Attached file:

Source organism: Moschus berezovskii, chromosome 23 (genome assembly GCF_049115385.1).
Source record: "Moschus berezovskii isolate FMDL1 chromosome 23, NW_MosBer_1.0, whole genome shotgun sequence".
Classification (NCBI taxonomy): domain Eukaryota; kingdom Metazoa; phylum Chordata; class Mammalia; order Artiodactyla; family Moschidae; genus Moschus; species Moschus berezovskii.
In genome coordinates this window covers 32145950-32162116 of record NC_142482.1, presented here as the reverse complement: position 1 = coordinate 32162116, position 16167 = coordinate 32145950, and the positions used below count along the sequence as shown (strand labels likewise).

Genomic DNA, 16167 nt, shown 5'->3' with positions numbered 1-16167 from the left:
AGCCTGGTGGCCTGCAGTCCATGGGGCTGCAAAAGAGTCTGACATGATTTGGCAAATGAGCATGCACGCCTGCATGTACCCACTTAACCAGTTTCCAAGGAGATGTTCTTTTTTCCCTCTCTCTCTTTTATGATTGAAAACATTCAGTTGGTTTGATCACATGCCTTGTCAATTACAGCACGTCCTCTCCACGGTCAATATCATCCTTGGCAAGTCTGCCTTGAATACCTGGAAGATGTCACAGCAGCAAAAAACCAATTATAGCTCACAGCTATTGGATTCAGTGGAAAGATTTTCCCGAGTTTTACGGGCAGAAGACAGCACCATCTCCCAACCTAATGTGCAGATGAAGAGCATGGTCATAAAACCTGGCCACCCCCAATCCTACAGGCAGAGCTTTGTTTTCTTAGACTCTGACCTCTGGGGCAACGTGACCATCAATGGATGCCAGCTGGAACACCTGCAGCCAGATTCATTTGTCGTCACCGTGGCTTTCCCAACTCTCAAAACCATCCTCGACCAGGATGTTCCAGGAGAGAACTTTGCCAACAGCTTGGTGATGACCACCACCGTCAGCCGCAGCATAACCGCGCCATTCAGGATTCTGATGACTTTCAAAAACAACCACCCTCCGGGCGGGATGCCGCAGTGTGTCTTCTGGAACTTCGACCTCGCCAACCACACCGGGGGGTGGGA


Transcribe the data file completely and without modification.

Source organism: Moschus berezovskii, chromosome 23 (genome assembly GCF_049115385.1).
Source record: "Moschus berezovskii isolate FMDL1 chromosome 23, NW_MosBer_1.0, whole genome shotgun sequence".
Classification (NCBI taxonomy): domain Eukaryota; kingdom Metazoa; phylum Chordata; class Mammalia; order Artiodactyla; family Moschidae; genus Moschus; species Moschus berezovskii.
In genome coordinates this window covers 32145950-32162116 of record NC_142482.1, presented here as the reverse complement: position 1 = coordinate 32162116, position 16167 = coordinate 32145950, and the positions used below count along the sequence as shown (strand labels likewise).

Genomic DNA, 16167 nt, shown 5'->3' with positions numbered 1-16167 from the left:
AGCCTGGTGGCCTGCAGTCCATGGGGCTGCAAAAGAGTCTGACATGATTTGGCAAATGAGCATGCACGCCTGCATGTACCCACTTAACCAGTTTCCAAGGAGATGTTCTTTTTTCCCTCTCTCTCTTTTATGATTGAAAACATTCAGTTGGTTTGATCACATGCCTTGTCAATTACAGCACGTCCTCTCCACGGTCAATATCATCCTTGGCAAGTCTGCCTTGAATACCTGGAAGATGTCACAGCAGCAAAAAACCAATTATAGCTCACAGCTATTGGATTCAGTGGAAAGATTTTCCCGAGTTTTACGGGCAGAAGACAGCACCATCTCCCAACCTAATGTGCAGATGAAGAGCATGGTCATAAAACCTGGCCACCCCCAATCCTACAGGCAGAGCTTTGTTTTCTTAGACTCTGACCTCTGGGGCAACGTGACCATCAATGGATGCCAGCTGGAACACCTGCAGCCAGATTCATTTGTCGTCACCGTGGCTTTCCCAACTCTCAAAACCATCCTCGACCAGGATGTTCCAGGAGAGAACTTTGCCAACAGCTTGGTGATGACCACCACCGTCAGCCGCAGCATAACCGCGCCATTCAGGATTCTGATGACTTTCAAAAACAACCACCCTCCGGGCGGGATGCCGCAGTGTGTCTTCTGGAACTTCGACCTCGCCAACCACACCGGGGGGTGGGA